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eDreams Travel Blog
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There’s a lot more to Portuguese cuisine than bacalhau (cod)! Join us on a gastronomic tour around the country as we discover some of Portugal’s most traditional and delicious dishes, from fried sardines and alheiras (Portuguese sausages) to francesinhas (ham sandwichs) and the internationally renown  pastéis de Belém (Belem cakes).

Grab a seat at the table and get ready to discover  the best of Portuguese cuisine:



Salted cod, locally known as Bacalhau, is the star ingredient in many local dishes. Apparently there are 365 ways of cooking cod, a different recipe for each day of the year!

Portuguese Gastronomy
Source: @simplyaroundtheworld via Instagram

Fun Fact: Almost all the cod consumed in Portugal is imported from Norway and Iceland. Salt-preserved cod first became popular in Portugal during the Age of Discovery because it could handle long voyages across the Atlantic.

Pastéis de Belém

These small cream filled cakes are a real treat! Even though you can find this delicious dessert in cafes throughout Portugal, only Fábrica dos Pastéis de Belém has the original recipe and they keep it under lock and key. According to tradition, these cream puffs are served warm, sprinkled with cinnamon and sugar.

Portuguese Gastronomy
Source: @genecysouisa via Instagram



The regions of Trás-os-Montes and Alto Douro are known for producing the best meat sausages in the country. Alheiras are usually made with chicken, bread, olive oil, lard, garlic and paprika, but the recipe tends to vary from region to region.

These sausages are served grilled or oven roasted with a side dish of veg, eggs or fried potatoes.

Portuguese Gastronomy
Source: @sandrobernardo via Pinterest

Fun Fact: Portuguese Jews invented this pork-free sausage during the times of the Inquisition. Pretending to eat a food that was forbidden to those of Jewish faith, allowed many to disguise themselves as “New Christians”.


The Francesinha is a meat-stuffed sandwich (sausage, ham, steak or roast pork loin), topped with cheese and a special chilli beer sauce. This sandwich is particularly popular around the city of Porto.

If you can handle large portions, go for the “special” Francesinha, served with fried egg and potatoes.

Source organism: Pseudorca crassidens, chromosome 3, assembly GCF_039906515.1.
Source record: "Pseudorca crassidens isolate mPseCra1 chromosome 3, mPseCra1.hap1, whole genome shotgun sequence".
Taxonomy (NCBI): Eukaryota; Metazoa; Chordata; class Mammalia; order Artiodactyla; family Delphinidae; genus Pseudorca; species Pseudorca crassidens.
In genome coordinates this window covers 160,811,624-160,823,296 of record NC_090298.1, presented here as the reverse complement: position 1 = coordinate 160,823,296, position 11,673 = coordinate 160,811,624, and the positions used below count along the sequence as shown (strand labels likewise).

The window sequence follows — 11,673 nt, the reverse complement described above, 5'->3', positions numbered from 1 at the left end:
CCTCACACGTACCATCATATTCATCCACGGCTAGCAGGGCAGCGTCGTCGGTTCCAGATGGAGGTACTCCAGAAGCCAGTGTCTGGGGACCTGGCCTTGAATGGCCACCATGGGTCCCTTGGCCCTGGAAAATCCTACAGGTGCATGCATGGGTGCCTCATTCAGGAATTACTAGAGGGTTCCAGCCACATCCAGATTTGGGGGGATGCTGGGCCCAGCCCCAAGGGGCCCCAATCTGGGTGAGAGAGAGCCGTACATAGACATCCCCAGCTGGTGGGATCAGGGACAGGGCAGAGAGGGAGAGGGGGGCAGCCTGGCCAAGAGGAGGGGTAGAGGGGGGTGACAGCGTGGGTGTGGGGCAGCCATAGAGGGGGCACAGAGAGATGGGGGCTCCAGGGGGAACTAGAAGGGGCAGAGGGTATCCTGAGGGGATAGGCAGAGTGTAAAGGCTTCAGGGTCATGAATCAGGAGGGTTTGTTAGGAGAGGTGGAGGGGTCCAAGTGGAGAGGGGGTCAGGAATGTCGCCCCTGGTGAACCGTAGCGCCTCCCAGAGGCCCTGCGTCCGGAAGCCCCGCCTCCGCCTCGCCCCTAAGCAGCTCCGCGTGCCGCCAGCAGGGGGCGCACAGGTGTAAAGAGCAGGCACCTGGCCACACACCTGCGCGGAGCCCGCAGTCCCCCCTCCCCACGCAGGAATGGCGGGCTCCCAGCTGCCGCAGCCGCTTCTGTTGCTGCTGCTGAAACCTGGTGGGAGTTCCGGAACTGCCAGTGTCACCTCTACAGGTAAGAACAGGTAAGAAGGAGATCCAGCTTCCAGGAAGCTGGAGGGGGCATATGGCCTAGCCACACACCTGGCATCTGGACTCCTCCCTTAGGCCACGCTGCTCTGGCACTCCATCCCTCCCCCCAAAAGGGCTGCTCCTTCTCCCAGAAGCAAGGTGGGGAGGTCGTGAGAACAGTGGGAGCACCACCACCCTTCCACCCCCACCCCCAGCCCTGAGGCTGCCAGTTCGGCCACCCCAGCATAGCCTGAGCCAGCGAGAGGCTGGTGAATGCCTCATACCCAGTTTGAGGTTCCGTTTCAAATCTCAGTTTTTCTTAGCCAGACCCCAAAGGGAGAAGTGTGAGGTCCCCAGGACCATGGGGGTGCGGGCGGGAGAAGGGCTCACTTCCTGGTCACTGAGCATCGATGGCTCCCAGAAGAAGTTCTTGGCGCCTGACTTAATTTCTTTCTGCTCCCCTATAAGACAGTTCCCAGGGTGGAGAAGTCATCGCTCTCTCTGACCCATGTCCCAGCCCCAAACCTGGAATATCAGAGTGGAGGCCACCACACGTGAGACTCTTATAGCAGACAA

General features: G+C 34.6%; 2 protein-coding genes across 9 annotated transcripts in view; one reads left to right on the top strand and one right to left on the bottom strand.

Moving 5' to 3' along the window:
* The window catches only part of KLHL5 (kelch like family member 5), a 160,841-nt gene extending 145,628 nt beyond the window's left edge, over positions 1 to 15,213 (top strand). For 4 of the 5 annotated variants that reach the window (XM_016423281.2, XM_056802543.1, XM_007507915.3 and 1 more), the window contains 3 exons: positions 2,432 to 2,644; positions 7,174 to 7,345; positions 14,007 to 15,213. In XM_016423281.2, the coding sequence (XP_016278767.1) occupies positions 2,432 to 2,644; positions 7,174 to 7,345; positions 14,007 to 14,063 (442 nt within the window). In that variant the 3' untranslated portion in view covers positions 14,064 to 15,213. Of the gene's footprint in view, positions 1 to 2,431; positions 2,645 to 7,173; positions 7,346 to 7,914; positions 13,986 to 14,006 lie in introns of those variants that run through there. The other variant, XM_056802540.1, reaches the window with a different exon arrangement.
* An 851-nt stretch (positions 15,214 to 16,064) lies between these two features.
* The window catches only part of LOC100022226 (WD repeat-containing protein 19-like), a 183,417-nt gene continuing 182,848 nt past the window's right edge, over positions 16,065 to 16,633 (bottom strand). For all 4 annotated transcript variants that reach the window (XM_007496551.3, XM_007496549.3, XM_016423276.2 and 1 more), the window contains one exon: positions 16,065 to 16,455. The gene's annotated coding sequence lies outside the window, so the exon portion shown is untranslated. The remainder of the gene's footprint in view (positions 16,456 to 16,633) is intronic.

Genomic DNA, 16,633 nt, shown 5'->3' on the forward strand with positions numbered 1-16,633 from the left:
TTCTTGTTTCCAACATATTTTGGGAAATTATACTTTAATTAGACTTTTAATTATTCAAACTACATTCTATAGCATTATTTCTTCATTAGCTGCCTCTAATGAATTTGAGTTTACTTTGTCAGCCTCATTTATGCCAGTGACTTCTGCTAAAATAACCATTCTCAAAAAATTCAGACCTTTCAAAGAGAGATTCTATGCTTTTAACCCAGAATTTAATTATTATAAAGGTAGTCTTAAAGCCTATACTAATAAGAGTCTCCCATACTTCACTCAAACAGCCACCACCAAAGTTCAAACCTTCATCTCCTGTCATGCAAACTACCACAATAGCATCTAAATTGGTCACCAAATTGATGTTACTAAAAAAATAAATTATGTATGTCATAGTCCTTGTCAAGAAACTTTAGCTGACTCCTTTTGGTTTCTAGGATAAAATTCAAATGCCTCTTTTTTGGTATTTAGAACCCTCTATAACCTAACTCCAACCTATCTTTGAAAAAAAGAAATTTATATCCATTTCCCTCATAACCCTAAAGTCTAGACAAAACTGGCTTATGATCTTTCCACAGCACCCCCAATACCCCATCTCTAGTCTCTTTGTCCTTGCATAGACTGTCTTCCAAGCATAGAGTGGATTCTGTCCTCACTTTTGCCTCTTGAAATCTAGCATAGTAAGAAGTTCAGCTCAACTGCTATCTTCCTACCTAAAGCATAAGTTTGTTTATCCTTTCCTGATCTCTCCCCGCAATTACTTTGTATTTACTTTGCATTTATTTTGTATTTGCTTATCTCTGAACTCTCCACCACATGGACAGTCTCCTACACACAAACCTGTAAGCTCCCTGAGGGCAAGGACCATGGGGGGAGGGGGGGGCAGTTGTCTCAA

Portuguese Gastronomy
Source: @nunogvpires via Pinterest

Fun Fact: There are several theories about the origins of this dish, but if you ask locals they will probably tell you that Portuguese immigrant Daniel David Silva created the Francesinha after returning home from France (hence the name) – he wanted to create his own version of French Toast using local products.



Head over to the city of Aveiro to try some Ovos Moles (aka egg yolk sweets), the dessert with the gooey center! This delicacy comes in different shapes and sizes, but at the end of the day the result is the same: creamy, delicious and sweet!

Portuguese Gastronomy
Source: @ciredeelron via Pinterest

Fun Fact:  Ovos Moles were first made in the XIX century by the convent nuns of Aveiro.


Bairrada is known for making the best roast pork. In fact, the dish is so popular with locals, it has been chosen as one of Portugal’s 7 culinary wonders. If you love meat, this dish is definitely for you.

Portuguese Gastronomy
Source: @frutlight_ via Pinterest



When in Lisbon, try the sardines! Like the salted cod, the Portuguese can’t get enough of this fish. They even have traditional festivals called  “sardinhadas” where they dance, sing and snack on sardines.

If you’re not really sure which dish to go for, you can’t go wrong with the grilled sardines.

Portuguese Gastronomy
Source: @ljhecate via Pinterest


At just a few kilometers from Lisbon you’ll find the romantic village of Sintra where they make some of the best desserts in the country. “Queijadas” (delicious pies made with fresh cheese, sugar, eggs, flour and cinnamon) and “Travesseiros” (almond puff pastry) are two local specialties you must try!

Portuguese Gastronomy
Source:@mayumifutino via Pinterest



In Alentejo, bread soup is king! Prepared with coriander, garlic, olive oil, water, salt, eggs and mushed bread, Açorda is a popular local dish normally served with poached fish. Mouthwatering!

Portuguese Gastronomy
Source: @antoniofreitas via Pinterest


The “cataplana” is a typical pot often used in Portuguese cuisine to cook fish, seafood, poultry, game and vegetables, and is often compared to the Spanish paella, the Chinese wok or the Moroccan tajine.

Portuguese Gastronomy
Source: @tarekhayat_habibi via Pinterest


And because we wanted to end this gastronomic tour on a sweet note, we kept the best for last – fig “cheese”! This specialty made in Algarve is a dry fruit dessert made with figs, almonds, arbutus, fennel, lemon, cocoa and spices (and no cheese!). Sounds delicious, right?

Portuguese Gastronomy

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